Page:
Chevrolet Cruze Forums banner

1 - 4 of 4 Posts

·
Registered
Joined
·
63 Posts
Discussion Starter #1
Hey Guys,

I am sure most of you are aware of the Tuning Valve Runner arm that tends to pop off leading to a P2076 Code (2). And only true fix is to replace the entire intake manifold. I replaced my runner arm with one from a junked Cruze and haven't had problems for about 60k miles. Recently the arm came off again, but I noticed something that caught my attention (see below):


285403

The Runner solenoid has turned all the way to the 10 o'clock (see the red arrow) which forced the arm linkage to disengage. The tuning valve turns about 110 degrees, the solenoid supposed to rotate from 2 o'clock as you see pictured to 4 o'clock which opens and closes the tuning valve. Why did the solenoid turn all the way to 10 o'clock? I tested the solenoid and it works fine, could it be computer related, a faulty PCM code?

285404


I end up fixing the runner arm using a nut and bolt as shown in this thread How-To: Intake manifold Tuning Valve fix (P2076)

I took two videos, one without the arm and solenoid in the 10 o'clock position and one with the arm in the proper position. You can see in the first video the solenoid rotated down and back to 4 o'clock where it should be when the engine off.

 

·
Registered
Joined
·
693 Posts
...the solenoid [is] supposed to rotate from 2 o'clock as you see pictured to 4 o'clock which opens and closes the tuning valve. Why did the solenoid turn all the way to 10 o'clock?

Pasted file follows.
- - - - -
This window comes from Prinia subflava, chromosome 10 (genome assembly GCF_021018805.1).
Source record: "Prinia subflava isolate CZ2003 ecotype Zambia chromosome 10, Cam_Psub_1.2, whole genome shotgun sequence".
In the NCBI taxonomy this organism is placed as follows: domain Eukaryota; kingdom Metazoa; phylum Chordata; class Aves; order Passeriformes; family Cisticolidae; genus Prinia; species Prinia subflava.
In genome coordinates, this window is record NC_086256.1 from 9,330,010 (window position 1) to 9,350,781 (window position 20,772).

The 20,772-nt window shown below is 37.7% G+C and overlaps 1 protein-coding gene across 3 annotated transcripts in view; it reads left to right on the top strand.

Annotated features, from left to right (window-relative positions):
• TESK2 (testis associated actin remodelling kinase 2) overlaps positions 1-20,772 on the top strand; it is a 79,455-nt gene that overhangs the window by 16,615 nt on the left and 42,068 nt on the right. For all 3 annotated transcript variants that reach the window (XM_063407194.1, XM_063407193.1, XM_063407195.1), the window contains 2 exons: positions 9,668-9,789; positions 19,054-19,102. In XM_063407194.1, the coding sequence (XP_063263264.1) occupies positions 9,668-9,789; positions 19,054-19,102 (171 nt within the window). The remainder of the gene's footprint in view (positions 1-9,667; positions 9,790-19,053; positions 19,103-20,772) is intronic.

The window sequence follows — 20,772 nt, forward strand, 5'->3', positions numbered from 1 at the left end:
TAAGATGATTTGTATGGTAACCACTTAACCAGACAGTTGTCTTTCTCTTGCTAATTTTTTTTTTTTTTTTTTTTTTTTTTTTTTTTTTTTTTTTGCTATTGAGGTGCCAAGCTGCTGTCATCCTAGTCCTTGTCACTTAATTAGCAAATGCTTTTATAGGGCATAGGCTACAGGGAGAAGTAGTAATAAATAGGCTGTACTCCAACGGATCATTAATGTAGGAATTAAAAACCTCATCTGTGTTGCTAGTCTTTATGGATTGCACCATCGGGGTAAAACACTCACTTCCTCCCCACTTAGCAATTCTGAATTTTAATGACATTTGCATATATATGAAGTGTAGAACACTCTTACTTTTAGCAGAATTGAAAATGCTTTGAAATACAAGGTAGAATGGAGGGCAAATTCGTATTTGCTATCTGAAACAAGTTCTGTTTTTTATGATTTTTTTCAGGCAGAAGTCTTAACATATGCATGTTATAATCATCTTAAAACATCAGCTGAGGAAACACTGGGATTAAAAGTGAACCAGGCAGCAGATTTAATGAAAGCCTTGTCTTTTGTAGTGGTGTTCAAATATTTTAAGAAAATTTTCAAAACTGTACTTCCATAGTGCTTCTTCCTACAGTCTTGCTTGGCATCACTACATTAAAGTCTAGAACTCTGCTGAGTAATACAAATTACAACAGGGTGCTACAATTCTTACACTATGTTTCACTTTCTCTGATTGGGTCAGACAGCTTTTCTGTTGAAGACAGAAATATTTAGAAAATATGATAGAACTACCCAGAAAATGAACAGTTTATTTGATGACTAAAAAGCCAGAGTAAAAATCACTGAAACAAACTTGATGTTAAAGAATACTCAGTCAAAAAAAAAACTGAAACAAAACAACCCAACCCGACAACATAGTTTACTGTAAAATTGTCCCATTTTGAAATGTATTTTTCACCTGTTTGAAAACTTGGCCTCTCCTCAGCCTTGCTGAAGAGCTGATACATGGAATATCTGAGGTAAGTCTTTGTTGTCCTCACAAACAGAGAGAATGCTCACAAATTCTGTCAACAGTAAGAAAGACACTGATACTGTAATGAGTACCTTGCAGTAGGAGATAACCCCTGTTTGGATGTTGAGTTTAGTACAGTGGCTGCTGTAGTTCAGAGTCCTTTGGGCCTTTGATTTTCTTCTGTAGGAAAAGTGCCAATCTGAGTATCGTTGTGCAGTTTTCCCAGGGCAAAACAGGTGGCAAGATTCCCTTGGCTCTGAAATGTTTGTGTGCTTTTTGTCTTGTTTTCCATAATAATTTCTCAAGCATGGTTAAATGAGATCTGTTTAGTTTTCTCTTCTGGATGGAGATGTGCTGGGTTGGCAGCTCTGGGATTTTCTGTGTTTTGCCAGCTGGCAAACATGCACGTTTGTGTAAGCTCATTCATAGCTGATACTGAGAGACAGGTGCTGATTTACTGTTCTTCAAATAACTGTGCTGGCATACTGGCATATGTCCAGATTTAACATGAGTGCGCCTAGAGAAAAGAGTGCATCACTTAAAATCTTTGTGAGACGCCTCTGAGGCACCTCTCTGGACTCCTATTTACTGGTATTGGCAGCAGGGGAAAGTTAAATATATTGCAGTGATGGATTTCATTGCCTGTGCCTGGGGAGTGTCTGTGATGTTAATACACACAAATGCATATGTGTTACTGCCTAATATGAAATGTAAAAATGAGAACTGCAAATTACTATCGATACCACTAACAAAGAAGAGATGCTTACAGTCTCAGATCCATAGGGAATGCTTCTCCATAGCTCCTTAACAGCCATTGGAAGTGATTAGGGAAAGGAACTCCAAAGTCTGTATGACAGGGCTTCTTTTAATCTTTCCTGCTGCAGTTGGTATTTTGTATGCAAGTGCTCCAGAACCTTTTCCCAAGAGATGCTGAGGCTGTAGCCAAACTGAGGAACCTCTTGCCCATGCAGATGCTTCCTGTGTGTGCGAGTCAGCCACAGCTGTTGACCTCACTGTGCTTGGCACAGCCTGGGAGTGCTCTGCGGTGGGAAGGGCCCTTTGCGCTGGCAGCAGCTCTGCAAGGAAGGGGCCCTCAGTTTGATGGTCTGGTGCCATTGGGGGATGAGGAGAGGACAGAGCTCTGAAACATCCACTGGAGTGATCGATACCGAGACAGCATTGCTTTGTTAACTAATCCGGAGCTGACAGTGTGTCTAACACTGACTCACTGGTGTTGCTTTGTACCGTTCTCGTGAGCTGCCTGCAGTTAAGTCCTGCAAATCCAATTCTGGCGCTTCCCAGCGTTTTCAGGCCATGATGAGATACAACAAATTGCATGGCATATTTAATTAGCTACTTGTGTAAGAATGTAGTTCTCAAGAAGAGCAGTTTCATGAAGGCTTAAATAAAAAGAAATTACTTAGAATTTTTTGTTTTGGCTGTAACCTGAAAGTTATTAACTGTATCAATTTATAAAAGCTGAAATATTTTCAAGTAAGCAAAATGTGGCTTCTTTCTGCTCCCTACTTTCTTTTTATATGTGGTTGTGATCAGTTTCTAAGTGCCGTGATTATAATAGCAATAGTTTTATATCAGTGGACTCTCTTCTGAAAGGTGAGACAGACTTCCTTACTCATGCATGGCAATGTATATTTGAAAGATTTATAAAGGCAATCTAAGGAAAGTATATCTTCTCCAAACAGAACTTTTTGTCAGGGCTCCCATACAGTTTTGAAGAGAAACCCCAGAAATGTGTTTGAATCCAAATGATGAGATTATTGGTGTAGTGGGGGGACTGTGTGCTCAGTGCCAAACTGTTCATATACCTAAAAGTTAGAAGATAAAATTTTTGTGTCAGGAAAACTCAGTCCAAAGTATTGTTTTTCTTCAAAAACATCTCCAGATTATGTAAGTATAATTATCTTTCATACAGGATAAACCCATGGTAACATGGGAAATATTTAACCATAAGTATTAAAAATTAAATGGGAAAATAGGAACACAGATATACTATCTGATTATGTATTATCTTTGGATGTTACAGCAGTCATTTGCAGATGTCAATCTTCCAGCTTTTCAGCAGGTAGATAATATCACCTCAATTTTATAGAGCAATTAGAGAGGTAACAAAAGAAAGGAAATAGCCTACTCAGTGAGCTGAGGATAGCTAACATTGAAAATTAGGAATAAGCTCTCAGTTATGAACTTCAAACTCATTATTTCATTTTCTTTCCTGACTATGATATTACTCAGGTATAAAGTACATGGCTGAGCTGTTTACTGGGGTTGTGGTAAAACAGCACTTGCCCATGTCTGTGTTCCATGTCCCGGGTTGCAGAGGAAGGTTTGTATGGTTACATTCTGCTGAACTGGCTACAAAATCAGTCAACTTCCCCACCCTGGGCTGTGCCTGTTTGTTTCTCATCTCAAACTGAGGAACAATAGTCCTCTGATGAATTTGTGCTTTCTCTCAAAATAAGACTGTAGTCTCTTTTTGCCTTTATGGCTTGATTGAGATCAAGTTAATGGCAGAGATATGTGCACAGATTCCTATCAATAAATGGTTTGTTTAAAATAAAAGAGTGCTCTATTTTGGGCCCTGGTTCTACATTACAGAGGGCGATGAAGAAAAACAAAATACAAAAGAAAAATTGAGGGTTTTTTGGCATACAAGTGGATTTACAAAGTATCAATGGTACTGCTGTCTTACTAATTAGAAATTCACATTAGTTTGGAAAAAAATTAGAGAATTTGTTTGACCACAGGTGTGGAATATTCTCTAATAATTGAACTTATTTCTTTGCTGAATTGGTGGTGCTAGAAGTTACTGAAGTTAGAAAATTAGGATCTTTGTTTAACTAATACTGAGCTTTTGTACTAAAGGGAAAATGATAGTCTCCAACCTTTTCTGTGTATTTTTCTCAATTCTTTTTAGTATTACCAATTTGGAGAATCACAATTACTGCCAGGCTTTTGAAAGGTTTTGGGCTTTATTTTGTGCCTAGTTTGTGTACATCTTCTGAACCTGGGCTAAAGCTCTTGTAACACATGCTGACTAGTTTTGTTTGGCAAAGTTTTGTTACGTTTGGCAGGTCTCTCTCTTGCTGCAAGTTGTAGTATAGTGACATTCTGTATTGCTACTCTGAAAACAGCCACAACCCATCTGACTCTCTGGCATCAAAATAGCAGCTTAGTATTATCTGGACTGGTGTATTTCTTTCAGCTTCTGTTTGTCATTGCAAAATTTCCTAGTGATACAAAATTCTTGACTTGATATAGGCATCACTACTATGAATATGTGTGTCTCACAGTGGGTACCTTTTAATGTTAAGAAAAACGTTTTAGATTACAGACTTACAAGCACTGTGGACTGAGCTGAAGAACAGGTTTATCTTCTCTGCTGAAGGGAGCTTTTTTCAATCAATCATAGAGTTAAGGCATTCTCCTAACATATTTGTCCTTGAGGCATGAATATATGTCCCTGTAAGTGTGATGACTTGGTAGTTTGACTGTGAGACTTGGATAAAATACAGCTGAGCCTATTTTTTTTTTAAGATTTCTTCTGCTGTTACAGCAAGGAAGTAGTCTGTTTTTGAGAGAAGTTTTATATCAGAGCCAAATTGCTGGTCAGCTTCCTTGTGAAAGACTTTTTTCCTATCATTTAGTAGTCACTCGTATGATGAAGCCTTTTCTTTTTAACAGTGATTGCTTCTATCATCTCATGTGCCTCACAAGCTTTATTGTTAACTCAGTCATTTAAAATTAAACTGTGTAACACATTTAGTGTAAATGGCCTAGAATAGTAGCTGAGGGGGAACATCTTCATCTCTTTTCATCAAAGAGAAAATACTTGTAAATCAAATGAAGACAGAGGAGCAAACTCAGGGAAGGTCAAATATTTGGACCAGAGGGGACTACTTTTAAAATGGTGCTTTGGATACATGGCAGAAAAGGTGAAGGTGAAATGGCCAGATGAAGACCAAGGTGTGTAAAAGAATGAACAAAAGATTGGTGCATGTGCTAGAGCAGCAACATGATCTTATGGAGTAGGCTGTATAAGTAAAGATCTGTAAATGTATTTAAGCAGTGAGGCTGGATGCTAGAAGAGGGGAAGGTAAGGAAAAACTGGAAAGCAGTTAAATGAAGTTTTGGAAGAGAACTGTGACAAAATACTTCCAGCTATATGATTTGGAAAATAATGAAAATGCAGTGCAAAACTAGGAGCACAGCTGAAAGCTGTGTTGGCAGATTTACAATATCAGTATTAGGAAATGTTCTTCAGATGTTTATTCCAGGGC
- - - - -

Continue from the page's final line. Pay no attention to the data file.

<snip>
I end up fixing the runner arm using a nut and bolt as shown in this thread How-To: Intake manifold Tuning Valve fix (P2076)
I've wondered the same thing. I've found the lower crank stopped in the range 7-11 o'clock, well past bottom center (6 o'clock). Needless to say, the rod had popped out.

I had wondered if over-rotation didn't help pop the connecting rod loose. But I don't think that's the case. Instead, I believe what happens is that the computer loses track of the crank position after the rod pops loose resulting in the crank being over-rotated to a non-spec position (ie, 7-11 o'clock).

There's a sensor on the other end of the tuning valve which reports the position to the computer. When the rod pops loose, the computer keeps reading the same position despite trying to rotate the crank to a different position. That is, the computer gets confused and thinks the crank is still somewhere in the safe range, 1-5 o'clock.

As indicated in the thread you cited, I believe, if the car is turned off for a minute, then turned back to ON, the crank will return to a safe position, so the rod can be re-connected. (Another attempt should be made if it doesn't work the first time.)

HTH.

Doug

.
 

·
Registered
Joined
·
63 Posts
Discussion Starter #4
@plano-doug thank you for the explanation, that makes perfect sense. So far it's holding up, nut and screw are still in position. My car is at 160k miles, original owner. Trying to see how much I can get out the car, almost everything critical has been replaced.
 
1 - 4 of 4 Posts
Top